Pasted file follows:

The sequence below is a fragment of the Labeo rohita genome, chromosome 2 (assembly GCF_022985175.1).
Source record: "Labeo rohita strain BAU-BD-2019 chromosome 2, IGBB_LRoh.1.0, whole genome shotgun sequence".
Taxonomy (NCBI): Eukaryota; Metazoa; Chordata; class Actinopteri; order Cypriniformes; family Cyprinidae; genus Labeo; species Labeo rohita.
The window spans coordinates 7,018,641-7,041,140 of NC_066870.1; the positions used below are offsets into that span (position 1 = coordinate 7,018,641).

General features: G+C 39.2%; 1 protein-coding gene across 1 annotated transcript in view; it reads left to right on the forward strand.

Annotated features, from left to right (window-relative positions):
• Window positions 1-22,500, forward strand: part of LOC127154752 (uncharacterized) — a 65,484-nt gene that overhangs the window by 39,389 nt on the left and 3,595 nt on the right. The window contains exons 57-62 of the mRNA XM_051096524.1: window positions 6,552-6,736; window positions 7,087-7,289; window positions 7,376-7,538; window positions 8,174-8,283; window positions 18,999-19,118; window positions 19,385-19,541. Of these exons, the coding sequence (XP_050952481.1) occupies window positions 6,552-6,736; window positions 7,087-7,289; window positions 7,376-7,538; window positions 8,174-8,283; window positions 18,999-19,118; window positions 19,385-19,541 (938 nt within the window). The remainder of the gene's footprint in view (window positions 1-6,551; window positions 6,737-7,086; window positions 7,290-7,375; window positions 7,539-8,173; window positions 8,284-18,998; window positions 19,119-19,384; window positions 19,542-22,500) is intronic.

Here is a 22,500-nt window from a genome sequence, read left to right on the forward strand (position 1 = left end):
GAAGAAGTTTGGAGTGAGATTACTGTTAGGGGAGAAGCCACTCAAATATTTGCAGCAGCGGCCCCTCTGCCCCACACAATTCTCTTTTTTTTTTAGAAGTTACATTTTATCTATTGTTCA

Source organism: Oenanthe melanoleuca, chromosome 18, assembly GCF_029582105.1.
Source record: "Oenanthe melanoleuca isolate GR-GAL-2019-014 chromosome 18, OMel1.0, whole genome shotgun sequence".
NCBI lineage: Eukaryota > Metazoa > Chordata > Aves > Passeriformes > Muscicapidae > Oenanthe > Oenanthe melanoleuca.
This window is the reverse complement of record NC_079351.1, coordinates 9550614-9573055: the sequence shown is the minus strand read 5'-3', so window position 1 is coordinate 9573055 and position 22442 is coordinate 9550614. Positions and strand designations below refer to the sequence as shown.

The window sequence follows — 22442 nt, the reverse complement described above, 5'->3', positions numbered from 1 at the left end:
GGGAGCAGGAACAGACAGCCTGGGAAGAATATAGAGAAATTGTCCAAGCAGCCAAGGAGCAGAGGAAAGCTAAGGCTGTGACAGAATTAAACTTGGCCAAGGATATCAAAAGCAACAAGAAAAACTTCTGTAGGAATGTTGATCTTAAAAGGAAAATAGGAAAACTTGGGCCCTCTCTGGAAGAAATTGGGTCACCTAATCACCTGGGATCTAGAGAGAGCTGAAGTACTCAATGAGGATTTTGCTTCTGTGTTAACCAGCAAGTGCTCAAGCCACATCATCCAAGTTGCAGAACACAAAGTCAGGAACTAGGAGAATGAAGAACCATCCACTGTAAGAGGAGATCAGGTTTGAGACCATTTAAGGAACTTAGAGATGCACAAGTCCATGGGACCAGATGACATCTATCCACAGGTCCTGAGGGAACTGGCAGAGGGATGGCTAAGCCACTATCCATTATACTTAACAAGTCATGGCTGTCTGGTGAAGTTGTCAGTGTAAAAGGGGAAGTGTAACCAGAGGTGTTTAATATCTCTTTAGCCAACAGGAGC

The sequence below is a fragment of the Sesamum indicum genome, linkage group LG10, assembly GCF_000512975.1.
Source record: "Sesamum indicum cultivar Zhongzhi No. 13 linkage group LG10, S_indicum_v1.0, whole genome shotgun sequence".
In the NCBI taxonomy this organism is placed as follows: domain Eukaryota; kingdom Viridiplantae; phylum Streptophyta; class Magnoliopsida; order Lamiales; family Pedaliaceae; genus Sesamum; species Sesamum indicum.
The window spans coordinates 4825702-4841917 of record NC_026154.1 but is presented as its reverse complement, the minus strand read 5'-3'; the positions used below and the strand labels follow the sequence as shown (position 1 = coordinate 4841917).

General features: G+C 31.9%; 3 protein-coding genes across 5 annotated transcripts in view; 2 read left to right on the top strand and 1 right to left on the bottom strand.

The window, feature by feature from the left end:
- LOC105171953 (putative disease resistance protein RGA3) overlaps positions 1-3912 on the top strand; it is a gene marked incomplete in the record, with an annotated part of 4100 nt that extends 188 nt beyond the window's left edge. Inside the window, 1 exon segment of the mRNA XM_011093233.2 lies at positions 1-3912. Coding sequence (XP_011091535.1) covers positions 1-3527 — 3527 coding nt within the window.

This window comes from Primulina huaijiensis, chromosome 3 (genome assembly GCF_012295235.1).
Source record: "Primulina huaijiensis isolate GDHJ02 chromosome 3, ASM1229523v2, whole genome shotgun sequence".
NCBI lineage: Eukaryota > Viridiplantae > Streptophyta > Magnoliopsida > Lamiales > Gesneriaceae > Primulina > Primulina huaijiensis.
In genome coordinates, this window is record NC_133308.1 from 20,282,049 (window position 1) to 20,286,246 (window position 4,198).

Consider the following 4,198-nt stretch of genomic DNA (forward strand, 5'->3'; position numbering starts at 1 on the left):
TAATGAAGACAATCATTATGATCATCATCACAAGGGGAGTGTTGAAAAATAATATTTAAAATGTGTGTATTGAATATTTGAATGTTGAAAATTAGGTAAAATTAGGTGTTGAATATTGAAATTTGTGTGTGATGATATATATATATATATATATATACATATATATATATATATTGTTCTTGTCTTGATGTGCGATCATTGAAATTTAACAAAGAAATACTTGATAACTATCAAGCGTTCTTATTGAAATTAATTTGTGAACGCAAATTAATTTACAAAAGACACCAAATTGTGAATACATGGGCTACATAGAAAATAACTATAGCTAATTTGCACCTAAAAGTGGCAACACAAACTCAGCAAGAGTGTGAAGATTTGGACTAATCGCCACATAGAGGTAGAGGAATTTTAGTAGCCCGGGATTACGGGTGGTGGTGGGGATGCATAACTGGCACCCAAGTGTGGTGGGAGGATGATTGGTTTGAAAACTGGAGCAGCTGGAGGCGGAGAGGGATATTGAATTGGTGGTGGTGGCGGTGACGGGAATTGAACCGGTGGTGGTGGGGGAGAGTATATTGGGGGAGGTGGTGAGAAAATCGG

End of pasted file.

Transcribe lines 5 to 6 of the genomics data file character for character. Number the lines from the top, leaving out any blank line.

General features: G+C 39.2%; 1 protein-coding gene across 1 annotated transcript in view; it reads left to right on the forward strand.

Annotated features, from left to right (window-relative positions):